Tuesday, June 11, 2013

Nate and the Blog

Blogging was awesome when I had two kids.  It was a fun way to share the funny stories and the home improvements and general ramblings percolating in my brain.  It was a hobby that was helpful in a new state with a husband traveling half of the year.  I was consistent, blogging every day, and loved giving myself a deadline.  It made me feel like I had something more than poopy diapers to talk about  Not that I mind talking about poopy diapers.  I blogged daily for well over a year.  It was great.

As I got pretty sick during my pregnancy with Nate, however, the blog was the first thing to go.  Then I broke my ankle when he was seven weeks old.  We didn't have a laptop at the time, so the blog continued to lay dormant. 

When we found we were moving to this house, I was really excited about starting up again, sharing all of our home improvements as we made them {we'd already done a lot to our last house when I started the blog and I hadn't taken many before pictures}.  But life happened.  It got in the way.  It does that sometimes.  At first I didn't blog because we didn't have internet for a few weeks.  Then I didn't blog because I was so busy with the holidays and getting things settled for the kids.  Then I didn't blog because I was potty training Jack. 

Are you getting the picture?

After Nate's illness began, blogging really took a backseat.  I felt like every post should be about him, and frankly, there wasn't too much news to share.  I felt guilty sharing about the house when we had a sick child, but kept taking pictures of our projects and updates for the day I would begin to write again.  After awhile, though, the sheer volume of potential posts from those pictures became overwhelming.  It was easy to just not write when I always felt like the house or the children really needed me more than I needed to write.

But here's the thing.  This little blog of mine has been very helpful to me.  Writing posts about the house helps me to think through financial and design decisions logically.  Writing posts about my kids helps me to view them through the lens of humor.  Writing posts about my faith helps me to grow in it and challenges me to learn more so that I have well thought out positions.  The comments through the blog, facebook, and emails have encouraged me more than you can know. 

I guess what I'm saying is this.  I need to start up this little neglected blog again.  My plan is to write a little each day, which may or may not translate into a blog post every week.  I need an outlet, and this is a good one.  I hope you'll stay with me as I begin the journey again.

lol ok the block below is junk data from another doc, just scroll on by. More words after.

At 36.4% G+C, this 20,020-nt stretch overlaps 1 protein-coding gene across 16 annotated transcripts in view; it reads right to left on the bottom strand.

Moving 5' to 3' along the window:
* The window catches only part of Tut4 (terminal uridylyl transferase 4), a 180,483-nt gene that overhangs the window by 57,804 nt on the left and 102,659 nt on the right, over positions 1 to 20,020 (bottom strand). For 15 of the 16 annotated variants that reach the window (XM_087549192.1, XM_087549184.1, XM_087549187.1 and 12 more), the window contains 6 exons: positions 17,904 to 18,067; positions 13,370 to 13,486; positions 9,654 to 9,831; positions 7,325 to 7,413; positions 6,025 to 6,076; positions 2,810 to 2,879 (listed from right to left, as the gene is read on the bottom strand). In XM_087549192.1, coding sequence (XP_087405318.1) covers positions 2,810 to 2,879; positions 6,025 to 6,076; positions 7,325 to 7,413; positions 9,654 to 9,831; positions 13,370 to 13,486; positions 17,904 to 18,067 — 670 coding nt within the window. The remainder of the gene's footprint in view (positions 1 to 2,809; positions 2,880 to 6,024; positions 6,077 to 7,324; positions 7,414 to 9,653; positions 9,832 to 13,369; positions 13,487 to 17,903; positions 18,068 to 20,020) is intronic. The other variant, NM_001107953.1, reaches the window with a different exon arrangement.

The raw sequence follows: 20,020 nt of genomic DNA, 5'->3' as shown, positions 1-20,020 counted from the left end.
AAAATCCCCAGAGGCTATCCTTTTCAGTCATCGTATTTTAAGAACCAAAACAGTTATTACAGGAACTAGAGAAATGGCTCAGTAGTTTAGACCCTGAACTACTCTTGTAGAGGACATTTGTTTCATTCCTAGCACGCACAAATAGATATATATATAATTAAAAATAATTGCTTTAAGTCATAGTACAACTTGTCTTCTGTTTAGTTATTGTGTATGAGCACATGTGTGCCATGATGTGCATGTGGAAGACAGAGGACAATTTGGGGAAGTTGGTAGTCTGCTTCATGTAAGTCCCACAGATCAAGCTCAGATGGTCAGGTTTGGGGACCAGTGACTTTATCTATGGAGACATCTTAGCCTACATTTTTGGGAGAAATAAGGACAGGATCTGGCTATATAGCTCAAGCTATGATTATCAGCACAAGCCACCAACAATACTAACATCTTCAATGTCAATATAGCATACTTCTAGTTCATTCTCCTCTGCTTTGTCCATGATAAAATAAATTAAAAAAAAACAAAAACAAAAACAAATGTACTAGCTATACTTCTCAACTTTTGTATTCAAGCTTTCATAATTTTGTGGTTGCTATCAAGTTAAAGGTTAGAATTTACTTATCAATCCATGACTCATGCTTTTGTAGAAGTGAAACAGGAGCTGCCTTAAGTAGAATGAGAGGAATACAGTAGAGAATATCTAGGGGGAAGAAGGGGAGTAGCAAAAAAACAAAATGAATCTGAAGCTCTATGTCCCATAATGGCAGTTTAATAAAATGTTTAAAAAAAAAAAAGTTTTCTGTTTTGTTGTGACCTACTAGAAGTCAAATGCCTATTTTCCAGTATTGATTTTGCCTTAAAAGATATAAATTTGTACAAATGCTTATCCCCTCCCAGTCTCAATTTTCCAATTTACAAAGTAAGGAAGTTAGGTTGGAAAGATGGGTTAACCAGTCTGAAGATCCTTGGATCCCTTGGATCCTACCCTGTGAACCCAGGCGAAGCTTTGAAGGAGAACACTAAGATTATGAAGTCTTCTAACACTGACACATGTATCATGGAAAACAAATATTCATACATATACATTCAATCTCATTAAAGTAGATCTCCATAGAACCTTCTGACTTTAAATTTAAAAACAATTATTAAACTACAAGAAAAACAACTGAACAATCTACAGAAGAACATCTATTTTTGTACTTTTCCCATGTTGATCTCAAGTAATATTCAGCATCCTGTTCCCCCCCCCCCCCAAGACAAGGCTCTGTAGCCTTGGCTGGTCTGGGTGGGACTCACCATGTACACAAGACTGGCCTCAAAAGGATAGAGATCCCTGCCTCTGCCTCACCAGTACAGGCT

On to the important information.  I haven't updated about Nate's condition in awhile.  That's because there isn't much to say.

I struggle with how to describe Nate's condition.  On one hand, as you can see above, he looks great!  He's happy, smiling a lot, looking pretty healthy, if small, and is growing.  On the other hand, his growth rate has drastically reduced recently.  He is nursing poorly and has all but dried me out, but I keep trying because it's the only oral food he gets.  Because of cutting teeth I'm raw and bleeding, but I'm afraid to stop because he might not nurse again if I take a break.  When he pulls the tube out, which he does every couple of weeks, he loses between six and eight ounces each day.  He still won't eat except for the odd seemingly random moment when he'll allow a few tiny bites.

We see three therapists each week.  Each has different things they want me to work on with him multiple times every day, but it's difficult to find the desire because I don't see progress.

Because of the humidity and heat, he's getting a rash under the tape on his cheek.  I know it hurts him and the only thing I can think to do is keep him inside, but that is hard on the other two.

If I were to sum up Nate's condition in a nutshell, I would say that no progress has been made in six months.  Something needs to change.  We are going to try a physiatrist as soon as we can get an appointment.  We are hoping that she may be able to at least steer us in some direction.  Neurological?  Muscular?  I don't know.
Our Gastroenterologist {GI}, whom we love, is retiring, and it looks as though we may have to travel quite a ways to find another.  We don't think Nate has a GI issue, per say, but the tube that the GI inserted is keeping him alive and kicking, so we would like to find a good doctor to work with, and pediatric gastroenterologists don't grow on trees around here.

It is easy for me to become discouraged over this.  It is easy for me to pity myself.  Every single part of my life has been effected by Nate's illness and I sometimes just want my life back.  Woe is me and all that.  But here's the thing.  The feeding tube is an amazing invention that allows our little guy to grow and I am so thankful for it.  He is so incredibly happy and handles the feedings like a champ.  I'm even thankful for his physical delays because if he were rolling around a lot or crawling, feeding would be much more difficult!

My dad once said, "God never promised us Heaven on earth.  He promised us Heaven in Heaven."  In fact, God promised us that this life would hold trials.  We are not entitled to an easy ride.  The beauty in the Plan is that He gives us the tools to "run with endurance the race marked out for us {Hebrews 12:1}," no matter what it holds.

So I'm running and praying for that endurance.  The race seems to be marked with potholes and uneven pavement right now, but if I keep my head up, looking at the finish line, eye on the prize, I never seem to trip.  It's only when my eyes are down, trying to avoid those problems on my own, that I stumble. 

How's that for an analogy?  You can borrow it, Dad.

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